According to a summary of the findings, China’s preliminary report into what caused a China Eastern Airlines Boeing 737-800 to crash into a mountain last month, killing all 132 people on board, provides few new clues to help solve the mystery surrounding the country’s worst air disaster in nearly three decades.

The Civil Aviation Administration of China said in a statement Wednesday summarizing its findings that no problems were found in the maintenance records or flying conditions at the time of the disaster. Within 30 days of the March 21 crash, CAAC is required to submit a preliminary report to the International Civil Aviation Organization and all parties involved, including the United States, where the Boeing was manufactured.

Investigators are now concentrating on piecing together evidence to explain why the jet sped toward the ground before disintegrating on impact, with a last recorded speed of 1,010 kilometers per hour (628 miles per hour). The CAAC stated that it had found no anomalies in the flight’s operation prior to the crash.

According to the statement, data from the plane’s severely damaged flight recorders, also known as black boxes, is still being recovered and analyzed. The National Transportation Safety Board, a federal agency that investigates transportation accidents and is involved in the investigation, has aided in the retrieval of data from the two recorders in its Washington, D.C. lab.

The preliminary report has not been made public, according to the CAAC, because it contains no analysis or conclusion about the cause of the crash. According to ICAO rules, China has the option of keeping the information private, though countries are encouraged to publish a final report within 12 months of a crash.

According to the statement, the Boeing jetliner had been approved to fly and its flight crew was qualified. Before radar warned of a deviation in the plane’s cruising altitude at 2:20 p.m., just four minutes after the last exchange with ground control, radio communications between the pilots and air traffic controllers on the flight from Kunming to the southern metropolis of Guangzhou had been normal.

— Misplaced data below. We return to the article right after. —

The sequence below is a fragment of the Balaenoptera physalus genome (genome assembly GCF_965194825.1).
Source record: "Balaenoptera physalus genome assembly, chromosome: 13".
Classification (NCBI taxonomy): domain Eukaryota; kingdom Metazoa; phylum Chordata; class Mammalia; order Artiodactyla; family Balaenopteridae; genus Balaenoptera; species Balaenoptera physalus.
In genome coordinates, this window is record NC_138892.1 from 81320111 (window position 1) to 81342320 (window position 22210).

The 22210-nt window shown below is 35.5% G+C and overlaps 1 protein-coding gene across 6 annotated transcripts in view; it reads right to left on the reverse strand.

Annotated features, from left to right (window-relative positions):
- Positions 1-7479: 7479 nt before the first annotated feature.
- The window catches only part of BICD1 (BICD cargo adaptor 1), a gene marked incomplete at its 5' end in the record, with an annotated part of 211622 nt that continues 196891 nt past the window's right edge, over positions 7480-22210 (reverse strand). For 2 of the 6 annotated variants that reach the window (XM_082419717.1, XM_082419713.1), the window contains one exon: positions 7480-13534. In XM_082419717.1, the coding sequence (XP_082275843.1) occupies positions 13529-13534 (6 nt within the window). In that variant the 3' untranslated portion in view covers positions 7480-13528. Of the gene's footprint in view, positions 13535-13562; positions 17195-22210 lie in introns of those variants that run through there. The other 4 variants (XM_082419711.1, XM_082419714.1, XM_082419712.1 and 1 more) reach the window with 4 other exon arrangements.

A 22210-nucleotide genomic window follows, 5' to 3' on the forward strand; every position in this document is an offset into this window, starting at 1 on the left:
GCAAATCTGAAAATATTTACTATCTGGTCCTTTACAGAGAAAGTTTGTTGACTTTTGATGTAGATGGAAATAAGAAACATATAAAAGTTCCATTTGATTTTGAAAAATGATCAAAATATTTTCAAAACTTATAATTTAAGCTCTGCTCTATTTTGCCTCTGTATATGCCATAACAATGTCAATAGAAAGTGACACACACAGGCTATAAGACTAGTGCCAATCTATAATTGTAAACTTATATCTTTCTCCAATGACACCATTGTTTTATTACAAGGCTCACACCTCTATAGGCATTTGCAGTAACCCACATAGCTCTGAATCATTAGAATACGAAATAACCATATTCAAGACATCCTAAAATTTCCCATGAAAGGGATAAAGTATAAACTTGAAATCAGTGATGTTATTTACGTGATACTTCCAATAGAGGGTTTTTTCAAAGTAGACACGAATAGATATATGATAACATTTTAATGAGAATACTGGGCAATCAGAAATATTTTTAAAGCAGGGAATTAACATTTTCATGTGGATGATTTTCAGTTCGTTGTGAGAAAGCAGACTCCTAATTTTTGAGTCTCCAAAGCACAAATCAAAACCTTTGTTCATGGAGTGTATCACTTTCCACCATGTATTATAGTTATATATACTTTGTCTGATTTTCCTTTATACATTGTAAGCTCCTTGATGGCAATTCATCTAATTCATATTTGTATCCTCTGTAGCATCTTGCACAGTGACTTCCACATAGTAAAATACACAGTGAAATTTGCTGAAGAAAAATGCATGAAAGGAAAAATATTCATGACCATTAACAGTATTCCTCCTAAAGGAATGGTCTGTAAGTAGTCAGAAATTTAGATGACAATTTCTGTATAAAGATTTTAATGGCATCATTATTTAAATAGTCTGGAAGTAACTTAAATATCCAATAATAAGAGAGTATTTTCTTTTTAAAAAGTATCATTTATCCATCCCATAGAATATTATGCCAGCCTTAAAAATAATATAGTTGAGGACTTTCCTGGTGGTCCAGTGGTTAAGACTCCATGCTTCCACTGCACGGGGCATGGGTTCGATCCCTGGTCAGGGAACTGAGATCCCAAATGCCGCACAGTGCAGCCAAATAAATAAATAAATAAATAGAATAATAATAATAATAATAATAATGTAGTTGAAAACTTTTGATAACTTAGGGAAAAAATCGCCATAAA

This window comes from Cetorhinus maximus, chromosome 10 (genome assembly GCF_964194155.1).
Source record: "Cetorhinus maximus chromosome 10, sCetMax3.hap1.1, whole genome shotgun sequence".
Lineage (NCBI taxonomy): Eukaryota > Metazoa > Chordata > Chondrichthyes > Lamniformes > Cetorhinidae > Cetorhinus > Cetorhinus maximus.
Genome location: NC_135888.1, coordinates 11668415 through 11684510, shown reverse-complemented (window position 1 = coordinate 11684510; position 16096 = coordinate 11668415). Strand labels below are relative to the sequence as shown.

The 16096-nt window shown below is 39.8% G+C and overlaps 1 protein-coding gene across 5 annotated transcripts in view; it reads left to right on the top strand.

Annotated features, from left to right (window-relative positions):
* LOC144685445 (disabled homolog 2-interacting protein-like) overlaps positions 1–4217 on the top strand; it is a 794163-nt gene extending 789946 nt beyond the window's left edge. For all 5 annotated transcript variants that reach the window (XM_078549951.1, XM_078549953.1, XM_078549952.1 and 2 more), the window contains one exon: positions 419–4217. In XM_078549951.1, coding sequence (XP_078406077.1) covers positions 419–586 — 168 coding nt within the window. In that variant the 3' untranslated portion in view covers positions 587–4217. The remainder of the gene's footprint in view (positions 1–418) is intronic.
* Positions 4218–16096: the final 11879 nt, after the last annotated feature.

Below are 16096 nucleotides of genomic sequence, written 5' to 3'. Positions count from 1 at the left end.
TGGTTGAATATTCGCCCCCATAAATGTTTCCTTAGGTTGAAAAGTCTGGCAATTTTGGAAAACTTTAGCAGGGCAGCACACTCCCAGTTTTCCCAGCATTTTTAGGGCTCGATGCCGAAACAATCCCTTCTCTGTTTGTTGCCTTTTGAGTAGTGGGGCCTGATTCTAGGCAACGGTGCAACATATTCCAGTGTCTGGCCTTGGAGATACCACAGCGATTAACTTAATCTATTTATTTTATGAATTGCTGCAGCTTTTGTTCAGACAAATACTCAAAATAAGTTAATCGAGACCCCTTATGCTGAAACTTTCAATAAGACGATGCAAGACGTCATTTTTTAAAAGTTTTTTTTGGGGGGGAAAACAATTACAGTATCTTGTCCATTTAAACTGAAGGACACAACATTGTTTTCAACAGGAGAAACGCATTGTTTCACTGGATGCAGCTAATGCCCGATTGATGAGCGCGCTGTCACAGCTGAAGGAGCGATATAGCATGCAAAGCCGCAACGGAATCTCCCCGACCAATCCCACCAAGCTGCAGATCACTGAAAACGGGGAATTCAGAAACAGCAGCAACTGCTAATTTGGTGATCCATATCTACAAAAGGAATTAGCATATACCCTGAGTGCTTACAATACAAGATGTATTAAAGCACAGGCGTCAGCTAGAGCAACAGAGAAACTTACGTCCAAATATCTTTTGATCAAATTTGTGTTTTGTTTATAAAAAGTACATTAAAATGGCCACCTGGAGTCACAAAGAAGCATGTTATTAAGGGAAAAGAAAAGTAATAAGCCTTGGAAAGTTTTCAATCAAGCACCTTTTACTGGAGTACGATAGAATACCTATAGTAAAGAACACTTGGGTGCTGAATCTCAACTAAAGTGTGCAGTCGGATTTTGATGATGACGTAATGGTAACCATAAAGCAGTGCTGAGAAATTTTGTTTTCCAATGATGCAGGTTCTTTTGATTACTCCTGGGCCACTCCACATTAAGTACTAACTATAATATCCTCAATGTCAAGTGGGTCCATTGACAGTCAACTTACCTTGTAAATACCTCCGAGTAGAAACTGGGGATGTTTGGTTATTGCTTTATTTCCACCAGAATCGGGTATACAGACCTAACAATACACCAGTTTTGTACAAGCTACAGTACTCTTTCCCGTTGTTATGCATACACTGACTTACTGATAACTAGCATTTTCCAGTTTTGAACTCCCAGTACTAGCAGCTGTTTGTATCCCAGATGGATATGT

The jet was immediately hailed by air traffic controllers, but no response was received, according to the report. The engines, horizontal and vertical stabilizers, the rudder, and the cockpit were among the wreckage discovered at the crash site. According to the summary, a section of the right winglet was discovered about 12 kilometers from the crash site. According to the report, the impact formed a 45-square-meter (484-square-foot) pit that was nearly three meters deep.

China Eastern announced earlier this week that flights of the Boeing 737-800 model plane involved in the crash had resumed. They were forced to stay on the ground for nearly a month in order to conduct tests and analyze data related to their airworthiness. The airline stated that it was still conducting maintenance assessments. The 737-800’s return to service, according to aviation experts, suggests that the immediate or known issues surrounding the crash may not be with the plane.

The ICAO and Boeing did not immediately respond to a request for comment on whether they had received the report, which was not stated in the Chinese statement. The report has been received by the NTSB.

In early April, the NTSB dispatched a team to China to assist with the investigation, following strict protocols to avoid quarantine and begin working immediately. In late March, the agency tweeted that its team would not release any information about the investigation because it was under the authority of the Chinese government.